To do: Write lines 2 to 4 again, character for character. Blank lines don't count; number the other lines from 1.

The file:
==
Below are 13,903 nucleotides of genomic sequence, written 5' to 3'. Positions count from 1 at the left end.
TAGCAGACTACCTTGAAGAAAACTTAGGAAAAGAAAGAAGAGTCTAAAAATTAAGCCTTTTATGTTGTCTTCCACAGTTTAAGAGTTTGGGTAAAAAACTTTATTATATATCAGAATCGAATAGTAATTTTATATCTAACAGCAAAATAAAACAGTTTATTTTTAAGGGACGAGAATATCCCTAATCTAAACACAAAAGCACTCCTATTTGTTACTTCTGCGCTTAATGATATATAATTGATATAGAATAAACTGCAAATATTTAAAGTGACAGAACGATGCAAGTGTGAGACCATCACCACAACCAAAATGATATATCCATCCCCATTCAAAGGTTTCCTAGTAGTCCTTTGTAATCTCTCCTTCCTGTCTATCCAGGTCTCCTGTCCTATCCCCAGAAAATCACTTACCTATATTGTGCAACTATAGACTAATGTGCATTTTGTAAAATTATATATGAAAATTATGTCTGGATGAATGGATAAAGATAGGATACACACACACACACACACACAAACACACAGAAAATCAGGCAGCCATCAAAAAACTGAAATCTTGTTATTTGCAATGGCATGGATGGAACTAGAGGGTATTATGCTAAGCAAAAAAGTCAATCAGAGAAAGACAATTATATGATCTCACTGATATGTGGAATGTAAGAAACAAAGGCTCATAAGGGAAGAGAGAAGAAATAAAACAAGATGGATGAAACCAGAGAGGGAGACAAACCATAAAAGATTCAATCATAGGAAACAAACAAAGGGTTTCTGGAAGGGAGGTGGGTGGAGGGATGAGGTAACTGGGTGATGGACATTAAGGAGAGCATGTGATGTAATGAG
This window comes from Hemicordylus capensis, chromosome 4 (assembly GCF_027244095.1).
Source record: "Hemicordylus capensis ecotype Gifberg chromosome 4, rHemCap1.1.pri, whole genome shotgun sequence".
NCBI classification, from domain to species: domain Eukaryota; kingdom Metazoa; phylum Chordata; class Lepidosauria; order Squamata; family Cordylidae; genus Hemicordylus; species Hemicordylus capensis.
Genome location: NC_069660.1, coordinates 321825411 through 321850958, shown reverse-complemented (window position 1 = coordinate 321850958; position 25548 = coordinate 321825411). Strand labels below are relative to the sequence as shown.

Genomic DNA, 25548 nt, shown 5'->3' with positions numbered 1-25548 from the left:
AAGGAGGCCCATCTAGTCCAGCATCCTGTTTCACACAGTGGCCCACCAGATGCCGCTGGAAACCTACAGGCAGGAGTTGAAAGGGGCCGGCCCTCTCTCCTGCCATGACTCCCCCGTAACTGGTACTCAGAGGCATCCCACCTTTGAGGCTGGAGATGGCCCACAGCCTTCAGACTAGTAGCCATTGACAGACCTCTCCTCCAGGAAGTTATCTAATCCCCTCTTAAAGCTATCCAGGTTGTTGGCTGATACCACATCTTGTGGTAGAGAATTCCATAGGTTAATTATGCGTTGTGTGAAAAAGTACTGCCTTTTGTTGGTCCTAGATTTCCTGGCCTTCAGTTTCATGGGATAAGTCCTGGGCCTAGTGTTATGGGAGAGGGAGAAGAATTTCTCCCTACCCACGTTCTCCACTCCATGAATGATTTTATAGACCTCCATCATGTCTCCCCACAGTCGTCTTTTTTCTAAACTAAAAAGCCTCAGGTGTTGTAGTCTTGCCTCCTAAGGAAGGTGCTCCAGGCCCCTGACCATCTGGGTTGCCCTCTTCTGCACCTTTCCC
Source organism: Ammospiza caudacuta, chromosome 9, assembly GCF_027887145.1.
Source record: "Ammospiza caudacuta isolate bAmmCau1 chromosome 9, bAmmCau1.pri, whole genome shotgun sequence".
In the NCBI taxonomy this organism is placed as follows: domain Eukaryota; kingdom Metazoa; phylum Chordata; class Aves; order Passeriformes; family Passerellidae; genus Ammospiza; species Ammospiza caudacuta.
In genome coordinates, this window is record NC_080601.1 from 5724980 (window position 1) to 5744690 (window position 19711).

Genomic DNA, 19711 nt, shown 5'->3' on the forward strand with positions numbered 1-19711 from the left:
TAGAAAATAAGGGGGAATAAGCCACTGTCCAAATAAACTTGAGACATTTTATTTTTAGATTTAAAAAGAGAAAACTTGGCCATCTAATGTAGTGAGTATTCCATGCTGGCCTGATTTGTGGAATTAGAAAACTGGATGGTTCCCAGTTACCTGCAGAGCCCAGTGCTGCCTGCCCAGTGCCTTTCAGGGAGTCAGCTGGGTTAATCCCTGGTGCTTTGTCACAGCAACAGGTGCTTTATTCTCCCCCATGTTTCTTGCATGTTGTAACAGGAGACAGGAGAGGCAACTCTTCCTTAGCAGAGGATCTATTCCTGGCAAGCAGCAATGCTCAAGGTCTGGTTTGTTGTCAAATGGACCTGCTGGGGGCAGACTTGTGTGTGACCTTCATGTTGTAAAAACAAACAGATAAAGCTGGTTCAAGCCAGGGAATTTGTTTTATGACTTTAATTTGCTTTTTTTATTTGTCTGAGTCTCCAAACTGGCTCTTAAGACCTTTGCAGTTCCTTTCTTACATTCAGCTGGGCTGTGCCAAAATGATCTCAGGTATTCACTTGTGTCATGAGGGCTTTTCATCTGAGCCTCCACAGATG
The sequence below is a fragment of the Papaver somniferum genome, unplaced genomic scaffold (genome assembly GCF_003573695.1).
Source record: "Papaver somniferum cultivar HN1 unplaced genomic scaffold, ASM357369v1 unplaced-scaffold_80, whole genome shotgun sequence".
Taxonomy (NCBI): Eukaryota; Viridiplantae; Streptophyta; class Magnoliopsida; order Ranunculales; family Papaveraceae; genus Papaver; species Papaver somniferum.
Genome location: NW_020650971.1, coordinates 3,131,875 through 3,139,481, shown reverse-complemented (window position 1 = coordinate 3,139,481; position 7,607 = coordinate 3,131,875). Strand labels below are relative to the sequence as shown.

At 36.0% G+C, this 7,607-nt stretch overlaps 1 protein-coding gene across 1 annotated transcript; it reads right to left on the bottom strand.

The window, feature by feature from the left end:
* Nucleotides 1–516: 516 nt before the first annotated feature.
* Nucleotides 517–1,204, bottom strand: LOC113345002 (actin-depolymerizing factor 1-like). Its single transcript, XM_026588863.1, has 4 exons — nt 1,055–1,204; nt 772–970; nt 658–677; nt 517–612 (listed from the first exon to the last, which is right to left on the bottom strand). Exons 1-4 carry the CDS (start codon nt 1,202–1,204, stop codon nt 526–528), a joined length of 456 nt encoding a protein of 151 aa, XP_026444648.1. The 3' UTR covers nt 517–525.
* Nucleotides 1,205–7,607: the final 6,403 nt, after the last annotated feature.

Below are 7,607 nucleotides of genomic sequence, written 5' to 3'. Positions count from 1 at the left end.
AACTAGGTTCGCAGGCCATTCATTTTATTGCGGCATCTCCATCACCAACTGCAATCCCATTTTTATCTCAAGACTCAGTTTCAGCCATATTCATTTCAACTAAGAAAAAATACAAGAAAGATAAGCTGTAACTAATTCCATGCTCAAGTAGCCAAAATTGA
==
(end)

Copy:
TAGCAGACTACCTTGAAGAAAACTTAGGAAAAGAAAGAAGAGTCTAAAAATTAAGCCTTTTATGTTGTCTTCCACAGTTTAAGAGTTTGGGTAAAAAACTTTATTATATATCAGAATCGAATAGTAATTTTATATCTAACAGCAAAATAAAACAGTTTATTTTTAAGGGACGAGAATATCCCTAATCTAAACACAAAAGCACTCCTATTTGTTACTTCTGCGCTTAATGATATATAATTGATATAGAATAAACTGCAAATATTTAAAGTGACAGAACGATGCAAGTGTGAGACCATCACCACAACCAAAATGATATATCCATCCCCATTCAAAGGTTTCCTAGTAGTCCTTTGTAATCTCTCCTTCCTGTCTATCCAGGTCTCCTGTCCTATCCCCAGAAAATCACTTACCTATATTGTGCAACTATAGACTAATGTGCATTTTGTAAAATTATATATGAAAATTATGTCTGGATGAATGGATAAAGATAGGATACACACACACACACACACACAAACACACAGAAAATCAGGCAGCCATCAAAAAACTGAAATCTTGTTATTTGCAATGGCATGGATGGAACTAGAGGGTATTATGCTAAGCAAAAAAGTCAATCAGAGAAAGACAATTATATGATCTCACTGATATGTGGAATGTAAGAAACAAAGGCTCATAAGGGAAGAGAGAAGAAATAAAACAAGATGGATGAAACCAGAGAGGGAGACAAACCATAAAAGATTCAATCATAGGAAACAAACAAAGGGTTTCTGGAAGGGAGGTGGGTGGAGGGATGAGGTAACTGGGTGATGGACATTAAGGAGAGCATGTGATGTAATGAG
This window comes from Hemicordylus capensis, chromosome 4 (assembly GCF_027244095.1).
Source record: "Hemicordylus capensis ecotype Gifberg chromosome 4, rHemCap1.1.pri, whole genome shotgun sequence".